No matter what you are applying for, an important piece of the application puzzle is the letter of recommendation. Recommendations are a great enhancement to any application, as they give admission officers and scholarship committees greater insight into your personality, talents, and work ethic.
Generally, whether you are applying for a college, a special program, or a scholarship, you will need at least one recommendation submitted by a teacher, principal, counselor, coach, or community member. You might already have several people in mind—but how do you narrow down the list? And how do you ask? Below are some things to keep in mind when choosing the perfect recommendation writer.
- Make sure your recommender is someone you have had in class or have known for more than one year. This will ensure that they have a good grasp of who you are as a person. Your recommender should be someone who can write at least one full page about you.
- Make sure you have a good relationship with your recommender. The recommendation should be a positive description of your character. Obviously, you wouldn't want to pick someone who doesn't like you to write your letter.
- Make sure your recommender is reputable. A recommendation writer is traditionally a teacher or other education professional. If the application requests a letter from a member of your local community, they don't just mean your next-door neighbor—it should be an employer, an advisor on a project that you worked on, or even a city council member who knows you well.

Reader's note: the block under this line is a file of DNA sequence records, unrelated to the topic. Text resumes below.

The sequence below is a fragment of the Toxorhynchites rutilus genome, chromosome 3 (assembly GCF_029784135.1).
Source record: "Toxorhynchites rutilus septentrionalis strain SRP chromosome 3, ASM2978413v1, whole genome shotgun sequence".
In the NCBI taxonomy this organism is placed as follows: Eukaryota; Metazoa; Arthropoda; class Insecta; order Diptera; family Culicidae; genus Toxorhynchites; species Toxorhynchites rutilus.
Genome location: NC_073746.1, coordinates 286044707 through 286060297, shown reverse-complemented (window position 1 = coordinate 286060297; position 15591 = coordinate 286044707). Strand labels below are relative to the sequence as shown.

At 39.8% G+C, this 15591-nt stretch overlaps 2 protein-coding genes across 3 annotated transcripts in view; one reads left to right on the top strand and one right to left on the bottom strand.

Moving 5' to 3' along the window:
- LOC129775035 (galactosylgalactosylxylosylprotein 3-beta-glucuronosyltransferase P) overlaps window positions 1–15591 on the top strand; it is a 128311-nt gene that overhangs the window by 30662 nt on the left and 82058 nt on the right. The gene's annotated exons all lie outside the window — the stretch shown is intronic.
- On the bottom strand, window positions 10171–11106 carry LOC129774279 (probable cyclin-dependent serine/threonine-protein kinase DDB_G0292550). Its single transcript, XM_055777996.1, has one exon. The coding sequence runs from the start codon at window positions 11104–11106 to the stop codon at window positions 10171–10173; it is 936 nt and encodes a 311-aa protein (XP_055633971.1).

- If possible, choose a recommender relevant to the major or subject area you will be studying. For example, if you are planning to enter into a medical-related field, you might want to choose a science teacher or mentor to write your recommendation. They should be able to give extra insight into your skills and talents that can be applied to the field.
- Choose a recommender who is a good writer. If you know the writing skills of someone who could recommend you are subpar, it's probably not a good idea to choose them. Your recommender needs to be able to write a letter that provides detailed information in a coherent way.
- Ask in person. Don't just assign a recommender and hope they follow through. You need to ask them—or at least write a nice e-mail or note—to make sure they feel comfortable with writing about you. (Plus, it's the polite thing to do.) Also, be certain to ask them with plenty of time in advance and give them all the information they need so they can complete it before the due date.
- Never ask to see your letter before or after it is sent. In addition to being a violation of confidence, viewing your recommendation will often delegitimize the letter. Most organizations won’t even accept the letter if it is sent directly from the student. Your letter should be submitted by your recommender (or guidance office) in a sealed envelope or through a private system via the Internet.
- Thank your recommender. No matter who you ask, your recommender is giving up their time to help you on your college journey. You can give them a simple thank-you note or even a small gift card to show your appreciation!
Who wrote your letters of recommendation? Let us know in the comments!